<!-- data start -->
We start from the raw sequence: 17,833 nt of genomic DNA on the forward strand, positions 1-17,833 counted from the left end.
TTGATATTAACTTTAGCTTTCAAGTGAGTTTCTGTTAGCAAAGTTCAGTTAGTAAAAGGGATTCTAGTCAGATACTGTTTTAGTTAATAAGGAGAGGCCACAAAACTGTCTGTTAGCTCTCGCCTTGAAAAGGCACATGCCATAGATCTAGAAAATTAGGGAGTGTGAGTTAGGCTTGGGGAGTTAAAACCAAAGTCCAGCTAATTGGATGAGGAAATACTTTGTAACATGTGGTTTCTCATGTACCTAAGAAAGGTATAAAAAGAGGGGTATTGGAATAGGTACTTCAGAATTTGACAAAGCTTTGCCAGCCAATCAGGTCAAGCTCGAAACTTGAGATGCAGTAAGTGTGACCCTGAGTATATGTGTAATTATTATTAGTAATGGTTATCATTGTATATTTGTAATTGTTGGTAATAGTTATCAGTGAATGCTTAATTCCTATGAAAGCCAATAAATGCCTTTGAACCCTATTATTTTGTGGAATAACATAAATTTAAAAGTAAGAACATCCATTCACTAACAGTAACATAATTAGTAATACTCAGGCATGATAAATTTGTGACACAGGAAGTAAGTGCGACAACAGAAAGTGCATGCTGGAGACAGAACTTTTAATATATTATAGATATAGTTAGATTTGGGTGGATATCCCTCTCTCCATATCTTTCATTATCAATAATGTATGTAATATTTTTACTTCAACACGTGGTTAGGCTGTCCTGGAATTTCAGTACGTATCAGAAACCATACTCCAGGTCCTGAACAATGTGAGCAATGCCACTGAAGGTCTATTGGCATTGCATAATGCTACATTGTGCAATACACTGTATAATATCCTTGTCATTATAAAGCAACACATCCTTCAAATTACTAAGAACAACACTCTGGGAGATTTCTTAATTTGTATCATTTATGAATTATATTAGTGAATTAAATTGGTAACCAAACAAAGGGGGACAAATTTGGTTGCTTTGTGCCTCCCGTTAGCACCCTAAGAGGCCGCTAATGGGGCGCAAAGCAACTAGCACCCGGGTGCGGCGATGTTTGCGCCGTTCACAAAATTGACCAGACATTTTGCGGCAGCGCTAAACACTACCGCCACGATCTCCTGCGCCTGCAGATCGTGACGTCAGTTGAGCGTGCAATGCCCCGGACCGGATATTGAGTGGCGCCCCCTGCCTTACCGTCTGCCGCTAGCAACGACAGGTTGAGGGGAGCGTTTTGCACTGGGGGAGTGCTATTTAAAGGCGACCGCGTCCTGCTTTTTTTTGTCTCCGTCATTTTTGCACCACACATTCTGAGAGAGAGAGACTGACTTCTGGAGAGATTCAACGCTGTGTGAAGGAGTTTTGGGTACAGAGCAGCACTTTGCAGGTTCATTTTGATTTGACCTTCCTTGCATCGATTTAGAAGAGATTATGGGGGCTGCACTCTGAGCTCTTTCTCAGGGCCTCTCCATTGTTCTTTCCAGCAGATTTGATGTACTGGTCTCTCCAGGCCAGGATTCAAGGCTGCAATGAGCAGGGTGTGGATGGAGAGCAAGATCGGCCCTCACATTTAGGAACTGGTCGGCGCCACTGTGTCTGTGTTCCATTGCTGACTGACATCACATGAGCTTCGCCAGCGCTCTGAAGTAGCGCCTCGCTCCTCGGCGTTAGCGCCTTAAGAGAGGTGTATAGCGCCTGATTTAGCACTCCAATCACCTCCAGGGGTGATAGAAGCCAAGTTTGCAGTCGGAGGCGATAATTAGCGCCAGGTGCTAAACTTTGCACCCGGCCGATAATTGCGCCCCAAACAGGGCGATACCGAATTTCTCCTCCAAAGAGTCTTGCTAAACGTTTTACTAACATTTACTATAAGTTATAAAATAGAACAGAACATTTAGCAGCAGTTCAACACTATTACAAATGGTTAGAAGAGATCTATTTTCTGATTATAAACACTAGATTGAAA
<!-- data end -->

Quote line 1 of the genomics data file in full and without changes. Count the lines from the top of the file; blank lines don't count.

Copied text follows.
We start from the raw sequence: 17,833 nt of genomic DNA on the forward strand, positions 1-17,833 counted from the left end.